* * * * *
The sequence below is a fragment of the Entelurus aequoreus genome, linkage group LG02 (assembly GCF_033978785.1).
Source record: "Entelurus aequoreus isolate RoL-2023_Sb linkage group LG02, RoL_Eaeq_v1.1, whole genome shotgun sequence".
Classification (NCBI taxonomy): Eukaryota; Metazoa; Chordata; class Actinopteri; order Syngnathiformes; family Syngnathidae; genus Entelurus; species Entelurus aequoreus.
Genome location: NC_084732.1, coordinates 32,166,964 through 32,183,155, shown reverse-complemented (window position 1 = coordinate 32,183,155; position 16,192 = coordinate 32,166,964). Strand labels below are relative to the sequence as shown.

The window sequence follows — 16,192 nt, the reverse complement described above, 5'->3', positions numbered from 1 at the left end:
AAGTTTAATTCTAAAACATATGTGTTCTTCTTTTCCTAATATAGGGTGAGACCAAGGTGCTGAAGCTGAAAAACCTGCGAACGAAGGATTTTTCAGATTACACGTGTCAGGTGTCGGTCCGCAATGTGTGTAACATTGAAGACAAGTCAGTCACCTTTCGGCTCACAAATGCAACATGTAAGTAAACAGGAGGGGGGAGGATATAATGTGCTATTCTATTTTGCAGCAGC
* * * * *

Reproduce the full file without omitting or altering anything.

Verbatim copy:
The sequence below is a fragment of the Entelurus aequoreus genome, linkage group LG02 (assembly GCF_033978785.1).
Source record: "Entelurus aequoreus isolate RoL-2023_Sb linkage group LG02, RoL_Eaeq_v1.1, whole genome shotgun sequence".
Classification (NCBI taxonomy): Eukaryota; Metazoa; Chordata; class Actinopteri; order Syngnathiformes; family Syngnathidae; genus Entelurus; species Entelurus aequoreus.
Genome location: NC_084732.1, coordinates 32,166,964 through 32,183,155, shown reverse-complemented (window position 1 = coordinate 32,183,155; position 16,192 = coordinate 32,166,964). Strand labels below are relative to the sequence as shown.

The window sequence follows — 16,192 nt, the reverse complement described above, 5'->3', positions numbered from 1 at the left end:
AAGTTTAATTCTAAAACATATGTGTTCTTCTTTTCCTAATATAGGGTGAGACCAAGGTGCTGAAGCTGAAAAACCTGCGAACGAAGGATTTTTCAGATTACACGTGTCAGGTGTCGGTCCGCAATGTGTGTAACATTGAAGACAAGTCAGTCACCTTTCGGCTCACAAATGCAACATGTAAGTAAACAGGAGGGGGGAGGATATAATGTGCTATTCTATTTTGCAGCAGC